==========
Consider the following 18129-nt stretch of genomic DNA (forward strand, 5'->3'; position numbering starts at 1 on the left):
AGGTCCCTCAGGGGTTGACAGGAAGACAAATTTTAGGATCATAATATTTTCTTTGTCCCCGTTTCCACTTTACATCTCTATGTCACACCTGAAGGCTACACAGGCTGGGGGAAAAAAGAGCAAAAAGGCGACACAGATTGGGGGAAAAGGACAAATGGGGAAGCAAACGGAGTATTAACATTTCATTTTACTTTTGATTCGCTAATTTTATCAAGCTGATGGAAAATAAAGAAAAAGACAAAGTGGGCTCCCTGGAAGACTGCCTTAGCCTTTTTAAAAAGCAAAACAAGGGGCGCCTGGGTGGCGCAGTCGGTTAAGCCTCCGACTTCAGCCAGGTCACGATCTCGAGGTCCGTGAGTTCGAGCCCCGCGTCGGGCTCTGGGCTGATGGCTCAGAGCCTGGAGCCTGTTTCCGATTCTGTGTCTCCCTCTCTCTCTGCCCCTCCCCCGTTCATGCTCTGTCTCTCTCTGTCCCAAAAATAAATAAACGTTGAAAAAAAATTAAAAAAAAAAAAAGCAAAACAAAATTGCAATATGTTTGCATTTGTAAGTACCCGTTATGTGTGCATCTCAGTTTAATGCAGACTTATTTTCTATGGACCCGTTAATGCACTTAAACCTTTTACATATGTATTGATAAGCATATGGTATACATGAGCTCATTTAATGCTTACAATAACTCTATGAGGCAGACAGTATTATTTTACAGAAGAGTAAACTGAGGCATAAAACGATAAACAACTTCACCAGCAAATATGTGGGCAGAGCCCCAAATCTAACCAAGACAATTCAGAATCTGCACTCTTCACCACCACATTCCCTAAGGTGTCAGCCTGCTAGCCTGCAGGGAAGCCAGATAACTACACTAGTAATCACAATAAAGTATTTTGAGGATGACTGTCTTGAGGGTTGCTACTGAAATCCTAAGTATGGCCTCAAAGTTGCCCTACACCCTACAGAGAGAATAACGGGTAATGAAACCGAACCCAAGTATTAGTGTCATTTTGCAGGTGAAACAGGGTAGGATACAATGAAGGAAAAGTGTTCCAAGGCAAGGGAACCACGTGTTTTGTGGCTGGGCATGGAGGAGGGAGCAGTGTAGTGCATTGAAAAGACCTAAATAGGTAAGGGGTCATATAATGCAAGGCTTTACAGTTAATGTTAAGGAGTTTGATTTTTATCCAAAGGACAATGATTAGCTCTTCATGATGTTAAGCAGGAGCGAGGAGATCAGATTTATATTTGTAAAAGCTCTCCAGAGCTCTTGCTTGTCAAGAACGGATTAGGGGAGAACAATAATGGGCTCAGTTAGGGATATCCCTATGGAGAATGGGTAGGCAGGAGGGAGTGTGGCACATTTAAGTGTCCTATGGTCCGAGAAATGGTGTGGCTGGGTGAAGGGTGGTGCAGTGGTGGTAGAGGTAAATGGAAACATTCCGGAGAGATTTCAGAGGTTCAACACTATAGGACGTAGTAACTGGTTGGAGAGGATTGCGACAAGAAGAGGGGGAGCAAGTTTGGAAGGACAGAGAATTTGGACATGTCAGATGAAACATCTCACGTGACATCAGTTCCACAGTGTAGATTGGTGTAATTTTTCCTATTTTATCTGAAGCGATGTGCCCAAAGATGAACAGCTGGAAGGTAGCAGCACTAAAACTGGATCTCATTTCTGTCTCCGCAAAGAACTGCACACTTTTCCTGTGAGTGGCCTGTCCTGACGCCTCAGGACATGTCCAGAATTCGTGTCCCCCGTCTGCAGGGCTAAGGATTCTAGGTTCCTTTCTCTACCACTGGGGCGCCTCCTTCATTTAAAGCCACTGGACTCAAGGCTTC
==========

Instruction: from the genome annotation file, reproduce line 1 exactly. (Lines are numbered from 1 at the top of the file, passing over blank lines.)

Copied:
Consider the following 18129-nt stretch of genomic DNA (forward strand, 5'->3'; position numbering starts at 1 on the left):